Kristin and Lina: The Therapy Dog Team

Kristin and Lina are a Therapy Dog Team who help to make a difference in the lives of others! This month, we were able to speak with Kristin and ask her some questions about the work that she and Lina do!

Tell us about Lina and how the two of you became a team!

Lina is continuing the work of Vinnie, the Bullmastiff, who was also a therapy dog. He died suddenly of a heart attack, and we were devastated. Someone from my therapy dog group said Lina needed to be re-homed and had the perfect temperament to do therapy work. She moved in with us at 7 months old and was certified in less than a year.

You can watch more about the story of Vinnie and Jonathan before Vinnie passed away here:

Seeing how gentle Lina was with Jonathan inspired Kristin to get Lina certified too. For these friends, it’s clear that as their bond continues to grow—they will too.

Can you share with us a little bit about Lina's breed, age, and personality?
Lina is a 5-year-old English Mastiff. She is the most easygoing and sweetest dog I have ever met. She is sassy and goofy and makes me laugh every day. She loves all dogs and people and enjoys being out and about and interacting in the community.

What are Lina's favorite hobbies/interests?
Lina loves swimming at daycare and interacting with her dog friends and people. She also never turns down a car ride and will sit for hours and "people watch".

What kind of training did Lina undergo to become a certified therapy dog?
Lina worked with a trainer to get her CGC (Canine Good Citizen) certificate. We also do ongoing work with Giving Paws (my local therapy dog group). The group meets monthly, and the dogs work on interacting appropriately with each other and people in the community.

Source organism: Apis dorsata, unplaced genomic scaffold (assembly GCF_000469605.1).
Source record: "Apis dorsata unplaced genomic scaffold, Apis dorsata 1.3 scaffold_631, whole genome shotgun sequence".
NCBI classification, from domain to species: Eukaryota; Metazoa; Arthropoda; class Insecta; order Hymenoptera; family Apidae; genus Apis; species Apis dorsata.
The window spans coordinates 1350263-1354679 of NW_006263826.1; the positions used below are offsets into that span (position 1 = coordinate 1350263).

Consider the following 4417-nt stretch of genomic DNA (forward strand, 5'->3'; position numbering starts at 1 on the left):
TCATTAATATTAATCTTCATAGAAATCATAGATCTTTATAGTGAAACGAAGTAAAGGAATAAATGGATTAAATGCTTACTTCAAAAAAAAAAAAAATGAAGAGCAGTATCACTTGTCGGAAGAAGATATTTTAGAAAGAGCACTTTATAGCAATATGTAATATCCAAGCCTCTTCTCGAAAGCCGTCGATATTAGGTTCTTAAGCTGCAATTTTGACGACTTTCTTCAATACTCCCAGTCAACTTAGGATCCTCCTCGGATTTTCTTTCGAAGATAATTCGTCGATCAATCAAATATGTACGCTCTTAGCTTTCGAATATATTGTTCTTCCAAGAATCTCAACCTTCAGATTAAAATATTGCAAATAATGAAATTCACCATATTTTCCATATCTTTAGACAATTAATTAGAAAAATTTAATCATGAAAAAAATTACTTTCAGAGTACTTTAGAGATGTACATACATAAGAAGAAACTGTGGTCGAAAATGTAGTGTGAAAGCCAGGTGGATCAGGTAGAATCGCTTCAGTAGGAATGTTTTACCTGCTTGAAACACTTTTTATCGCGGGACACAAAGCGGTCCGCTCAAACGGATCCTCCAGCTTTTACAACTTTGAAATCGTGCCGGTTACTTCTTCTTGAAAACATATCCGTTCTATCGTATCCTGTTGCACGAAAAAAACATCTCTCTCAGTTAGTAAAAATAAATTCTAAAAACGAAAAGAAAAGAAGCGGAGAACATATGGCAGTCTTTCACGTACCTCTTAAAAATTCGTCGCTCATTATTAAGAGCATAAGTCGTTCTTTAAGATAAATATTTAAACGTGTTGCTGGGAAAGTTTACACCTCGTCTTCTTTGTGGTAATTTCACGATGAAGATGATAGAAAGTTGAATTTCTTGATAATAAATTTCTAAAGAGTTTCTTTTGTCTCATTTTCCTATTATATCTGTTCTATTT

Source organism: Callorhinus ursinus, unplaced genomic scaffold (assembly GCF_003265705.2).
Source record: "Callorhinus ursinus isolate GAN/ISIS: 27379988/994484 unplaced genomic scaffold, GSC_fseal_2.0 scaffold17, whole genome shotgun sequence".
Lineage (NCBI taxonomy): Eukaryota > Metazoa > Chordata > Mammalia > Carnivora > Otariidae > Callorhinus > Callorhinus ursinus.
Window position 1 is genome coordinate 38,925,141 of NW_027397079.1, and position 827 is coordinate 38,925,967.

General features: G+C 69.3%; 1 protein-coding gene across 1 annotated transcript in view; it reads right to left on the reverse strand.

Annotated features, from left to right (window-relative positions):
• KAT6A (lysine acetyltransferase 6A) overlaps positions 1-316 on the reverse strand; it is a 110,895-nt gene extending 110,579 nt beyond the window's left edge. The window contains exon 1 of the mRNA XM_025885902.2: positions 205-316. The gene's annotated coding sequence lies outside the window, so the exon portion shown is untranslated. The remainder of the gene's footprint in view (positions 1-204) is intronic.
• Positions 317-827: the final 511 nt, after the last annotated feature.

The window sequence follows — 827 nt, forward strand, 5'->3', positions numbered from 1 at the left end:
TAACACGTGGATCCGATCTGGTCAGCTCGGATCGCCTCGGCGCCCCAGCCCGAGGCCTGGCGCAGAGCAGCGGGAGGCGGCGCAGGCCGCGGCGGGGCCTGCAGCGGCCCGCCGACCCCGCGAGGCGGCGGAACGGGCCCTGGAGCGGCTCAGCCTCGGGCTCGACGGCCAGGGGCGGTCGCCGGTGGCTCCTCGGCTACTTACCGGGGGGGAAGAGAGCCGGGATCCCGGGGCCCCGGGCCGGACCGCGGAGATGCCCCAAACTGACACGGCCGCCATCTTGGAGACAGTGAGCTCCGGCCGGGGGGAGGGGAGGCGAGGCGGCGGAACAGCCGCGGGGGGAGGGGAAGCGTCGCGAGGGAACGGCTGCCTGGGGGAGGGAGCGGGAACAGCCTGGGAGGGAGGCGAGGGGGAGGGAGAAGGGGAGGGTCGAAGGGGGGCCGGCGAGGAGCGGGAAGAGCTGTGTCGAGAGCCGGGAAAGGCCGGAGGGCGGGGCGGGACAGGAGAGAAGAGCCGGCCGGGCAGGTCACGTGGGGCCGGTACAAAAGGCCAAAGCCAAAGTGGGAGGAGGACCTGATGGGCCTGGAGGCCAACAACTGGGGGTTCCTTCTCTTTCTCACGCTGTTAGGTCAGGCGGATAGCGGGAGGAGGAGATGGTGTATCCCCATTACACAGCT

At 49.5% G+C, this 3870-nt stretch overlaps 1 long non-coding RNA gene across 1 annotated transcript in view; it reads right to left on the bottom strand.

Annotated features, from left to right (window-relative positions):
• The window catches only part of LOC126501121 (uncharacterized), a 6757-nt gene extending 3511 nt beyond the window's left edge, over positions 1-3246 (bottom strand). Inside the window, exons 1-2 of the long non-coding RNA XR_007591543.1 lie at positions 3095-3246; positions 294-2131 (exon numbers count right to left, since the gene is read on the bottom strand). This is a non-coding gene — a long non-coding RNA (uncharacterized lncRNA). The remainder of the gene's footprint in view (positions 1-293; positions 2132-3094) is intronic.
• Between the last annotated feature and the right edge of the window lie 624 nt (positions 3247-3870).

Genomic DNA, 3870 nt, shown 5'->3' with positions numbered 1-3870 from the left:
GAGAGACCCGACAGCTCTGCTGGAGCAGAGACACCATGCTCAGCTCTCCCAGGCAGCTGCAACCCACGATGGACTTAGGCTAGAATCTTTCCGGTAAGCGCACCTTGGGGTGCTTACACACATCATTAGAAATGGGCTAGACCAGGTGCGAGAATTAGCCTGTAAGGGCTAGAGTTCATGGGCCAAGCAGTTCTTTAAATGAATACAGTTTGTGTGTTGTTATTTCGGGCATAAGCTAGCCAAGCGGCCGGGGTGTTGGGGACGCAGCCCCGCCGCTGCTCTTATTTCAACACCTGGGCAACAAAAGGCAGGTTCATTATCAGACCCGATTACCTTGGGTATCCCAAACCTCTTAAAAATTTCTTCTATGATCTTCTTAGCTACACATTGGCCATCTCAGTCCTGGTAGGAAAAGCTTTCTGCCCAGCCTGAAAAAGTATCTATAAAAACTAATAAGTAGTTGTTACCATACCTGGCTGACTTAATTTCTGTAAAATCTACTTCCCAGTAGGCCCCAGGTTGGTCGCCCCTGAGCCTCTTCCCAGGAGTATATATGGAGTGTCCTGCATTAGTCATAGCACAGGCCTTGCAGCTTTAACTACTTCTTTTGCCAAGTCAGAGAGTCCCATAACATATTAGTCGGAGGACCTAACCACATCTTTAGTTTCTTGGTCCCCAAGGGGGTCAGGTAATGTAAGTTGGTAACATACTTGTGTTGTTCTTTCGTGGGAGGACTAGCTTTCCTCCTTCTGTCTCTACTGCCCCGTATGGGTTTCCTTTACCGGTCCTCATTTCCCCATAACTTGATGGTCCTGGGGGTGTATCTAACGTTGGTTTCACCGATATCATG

We meet at various places to expose the dogs to different venues/distractions (community events, the mall, park walking paths, etc.)

To become a Certified Therapy Dog with the Alliance of Therapy Dogs, Lina and I had to pass a handling test to ensure that we had a good relationship with each other and that Lina had the right temperament for therapy dog work. She also needed to have basic obedience skills and be tolerant of all parts of her body being touched (face, paws, ears), be able to ignore other dogs within 2 feet away and show no reaction to durable medical equipment (crutches, wheelchairs, walkers, etc.)

After passing these portions, there were two supervised visits at Brookdale Senior Center for the tester/evaluator to instruct us on the art of visiting and give advice and guidance while observing us in action.

What are some of the most rewarding experiences you've had with Lina while working as a therapy dog team?
As an LAX PUPs (Pets Unstressing Passengers), Lina met a flight attendant, who had been brutally attacked by a dog. She said that Lina was the first dog she wasn't terrified of. She asked if she could sit with us on the floor and gradually moved closer until she pet Lina with tears streaming down her face. She called it a breakthrough.